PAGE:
Tuesday, November 10, 2009
Asperger's Disorder is just that - a disorder.
Or is it?
A new wave of people determined to own - and enjoy - their Asperger's status has emerged, and the wave has many clinicians questioning our tendency to pathologize. As we enter a new age of appreciation of diversity, from race to types of intelligence, why, when it comes to Asperger's, are we stuck with diagnoses and tests, therapies and interventions?
One clear answer to this complex question is the notion of distress. An adult with Asperger's (or something close to it) who is in distress as a direct result of the disorder should have access to help. Not help erasing his unique characteristics. Not help being like everyone else. Rather, help enjoying the strengths of Asperger's and minimizing the depression and anxiety that can come with being different.
"That's ridiculous," I hear in the therapy office from some clients, "what good can come of having a developmental disorder?"
But enjoying the strengths that come with the package of neurological differences we call Asperger's is not a new concept. For instance, in their 2001 bestseller Now, discover Your Strengths, Marcus Buckingham and Donald Clifton, Ph.D. set out to identify styles of information processing that affect the workplace. The result was a spread of over 30 different relating and information processing styles. This was not necessarily a new concept. What was new was how these different styles were judged: not according to a black and white system of good and bad, but as all strengths to be cultivated, utilized and enjoyed by employees and employers alike.
For instance, one theme, the "Analytical", is a familiar style to many Aspies. "You see yourself as objective and dispassionate. You like data because they are value free. They have no agenda....It is hoped that your analysis is never delivered too harshly. Otherwise, others may avoid you..." (page 86). Depending on one's perspective, this strength can be perceived as a skill set, a style, a character flaw, an indifference to people, and on and on. It is up to each individual person with Asperger's to train his or herself to focus on and enhance strengths.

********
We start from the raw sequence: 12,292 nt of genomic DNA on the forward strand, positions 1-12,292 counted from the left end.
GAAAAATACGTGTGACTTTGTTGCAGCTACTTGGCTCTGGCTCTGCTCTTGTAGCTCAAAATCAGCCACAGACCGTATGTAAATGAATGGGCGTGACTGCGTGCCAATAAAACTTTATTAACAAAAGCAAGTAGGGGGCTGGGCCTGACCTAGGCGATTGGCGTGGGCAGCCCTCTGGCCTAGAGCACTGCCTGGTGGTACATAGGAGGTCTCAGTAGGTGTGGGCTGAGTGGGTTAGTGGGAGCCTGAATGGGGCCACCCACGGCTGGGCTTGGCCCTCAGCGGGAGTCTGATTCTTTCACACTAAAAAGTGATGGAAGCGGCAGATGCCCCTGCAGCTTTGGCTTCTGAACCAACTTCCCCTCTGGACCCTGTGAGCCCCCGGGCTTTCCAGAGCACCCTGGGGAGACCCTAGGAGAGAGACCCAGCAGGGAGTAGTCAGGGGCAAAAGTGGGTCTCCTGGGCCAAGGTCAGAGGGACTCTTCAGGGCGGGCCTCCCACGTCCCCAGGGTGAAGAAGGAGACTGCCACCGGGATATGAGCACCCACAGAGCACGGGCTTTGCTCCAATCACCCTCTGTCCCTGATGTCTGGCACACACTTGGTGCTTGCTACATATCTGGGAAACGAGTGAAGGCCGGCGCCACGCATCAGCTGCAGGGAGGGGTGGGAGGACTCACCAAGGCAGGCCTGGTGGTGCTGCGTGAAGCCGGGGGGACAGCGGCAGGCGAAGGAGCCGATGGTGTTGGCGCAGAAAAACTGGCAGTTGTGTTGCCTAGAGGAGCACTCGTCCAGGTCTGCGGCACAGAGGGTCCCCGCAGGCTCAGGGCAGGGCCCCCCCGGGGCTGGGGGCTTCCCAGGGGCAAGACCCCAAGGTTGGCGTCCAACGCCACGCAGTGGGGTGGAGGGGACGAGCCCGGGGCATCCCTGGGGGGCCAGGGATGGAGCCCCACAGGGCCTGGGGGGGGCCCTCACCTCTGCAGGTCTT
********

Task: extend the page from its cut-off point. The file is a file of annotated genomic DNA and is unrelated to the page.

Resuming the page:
A second theme described is the "Deliberative", another style which resonates with many Aspies. "You are careful. You are vigilant," the writers assert, "You are a private person. You know that the world is an unpredictable place. Everything may seem in order, but beneath the surface you sense many risks. You like to plan ahead so as to anticipate what might go wrong....If some people don't like you because you are not as effusive as others, then so be it." (page 94). Depending on one's perspective, this strength can be judged as responsible, anxious, obsessive- compulsive, non-spontaneous, and on and on. Again, it is up to the individual with Asperger's to see the beauty in this strength and invest in it.
We all want to find ways to identify, enjoy and share our gifts. Have you identified yours? Are you enjoying them? Sharing them?
Author: Cary Terra, M.A., LMFT